The Rochester Police Department faces renewed scrutiny following the release of body-cam footage from a violent arrest on Friday. In the video, officers responding to a family-disturbance call can be seen handcuffing a 9-year-old girl as she lies in the snow and eventually pepper-spraying her as she screams for her father. Because she is a minor, her face has been blurred in the footage, and her name has been withheld. Meanwhile, three officers are under department investigation and have been taken off patrol.
On Sunday, Mayor Lovely Warren condemned the aggressive police response. “I have a 10-year-old daughter. So she’s a child; she’s a baby. And I can tell you that this video, as a mother, is not anything that you want to see. It’s not,” she said. “We have to understand compassion, empathy. When you have a child that is suffering in this way, and calling out for her dad, I saw my baby’s face in her face.”
According to the Democrat and Chronicle, the incident unfolded as police — allegedly under the impression that the girl “wanted to kill herself and … wanted to kill her mom,” per Deputy Police Chief Andre Anderson — attempted to get the girl into a car to wait for an ambulance to take her to the hospital. But the girl reportedly tried to flee and “thrashed around” as officers tried to restrain her. They became increasingly brusque and impatient, and the girl correspondingly became more frightened. She continually shouted “I want my dad,” saying she didn’t want to get in the car without him there. An officer chided her, “You’re acting like a child,” to which she responded, “I am a child.” Another office then told her, “This is your last chance [to get in the back seat], otherwise pepper spray’s going in your eyeballs.” The girl continued to sob and said she won’t get in the car without her dad. “Just spray her at this point,” one of the officers said, and someone did.
“I’m not going to stand here and tell you that for a 9-year-old to have to be pepper-sprayed is okay. It’s not,” Rochester police chief Cynthia Herriott-Sullivan said on Sunday. “I don’t see that as who we are as a department, and we’re going to do the work we have to do to ensure that these kinds of things don’t happen.”
Rochester reportedly formed a Person in Crisis team in late 2020 to respond when people are experiencing mental-health crises. The city took this step after Daniel Prude, a 41-year-old Black man, died by asphyxiation after officers put him in a spit hood during an arrest last March. Officials allegedly tried to keep the details of Prude’s death quiet, only releasing the body-cam footage six months later, after Prude’s family sued. On Sunday, Deputy Police Chief Anderson said the RPD was “committed to change.”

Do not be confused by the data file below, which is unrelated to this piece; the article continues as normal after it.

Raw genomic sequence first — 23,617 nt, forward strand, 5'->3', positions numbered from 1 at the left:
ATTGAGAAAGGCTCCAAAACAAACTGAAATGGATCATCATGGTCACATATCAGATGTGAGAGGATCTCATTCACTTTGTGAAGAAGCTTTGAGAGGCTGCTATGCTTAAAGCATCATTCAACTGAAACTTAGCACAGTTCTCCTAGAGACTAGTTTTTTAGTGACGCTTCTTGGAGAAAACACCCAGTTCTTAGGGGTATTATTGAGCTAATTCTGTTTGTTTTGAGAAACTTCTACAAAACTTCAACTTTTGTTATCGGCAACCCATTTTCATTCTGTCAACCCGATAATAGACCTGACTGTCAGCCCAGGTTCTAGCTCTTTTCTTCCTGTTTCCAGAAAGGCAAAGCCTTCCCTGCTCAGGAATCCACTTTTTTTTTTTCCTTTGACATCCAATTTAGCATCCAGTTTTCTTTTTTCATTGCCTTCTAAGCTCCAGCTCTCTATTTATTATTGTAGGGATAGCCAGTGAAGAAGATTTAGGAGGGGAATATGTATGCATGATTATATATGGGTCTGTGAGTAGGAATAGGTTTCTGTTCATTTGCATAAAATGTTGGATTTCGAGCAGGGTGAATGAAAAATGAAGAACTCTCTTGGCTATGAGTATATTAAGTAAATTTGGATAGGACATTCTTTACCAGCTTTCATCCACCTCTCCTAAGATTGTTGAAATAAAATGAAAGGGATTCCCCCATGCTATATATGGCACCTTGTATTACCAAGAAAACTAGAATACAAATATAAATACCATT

The Police Accountability Board is reviewing the confrontation, writing to Herriott-Sullivan on Saturday night to ask, “What RPD policies, procedures, or written directives require — not allow, but require — an officer to use pepper spray or another chemical irritant on someone if they are refusing to place their feet in a patrol car?”
Amid an internal investigation, the RPD has suspended one officer and placed another two on administrative leave. All of them will stay on the payroll for the duration of the probe, however, because suspending them without pay would reportedly obligate the department to wrap up its investigation within 30 days.
“What happened Friday was simply horrible and has rightly outraged all of our community,” Warren said on Monday, per WROC-TV. “Unfortunately, state law and union contracts prevent me from taking more immediate and serious action.” Warren added that she would “lead the charge” and enlist state legislators to help “make numerous changes in civil-service law that would allow cities to more quickly issue discipline in cases like this one.” Additionally, New York attorney general Letitia James said in a statement that “such use of force and pepper spray should never be deployed against a child, period” and that her “office is looking into what transpired and how a child was ever subjected to such danger” to begin with.
This post has been updated.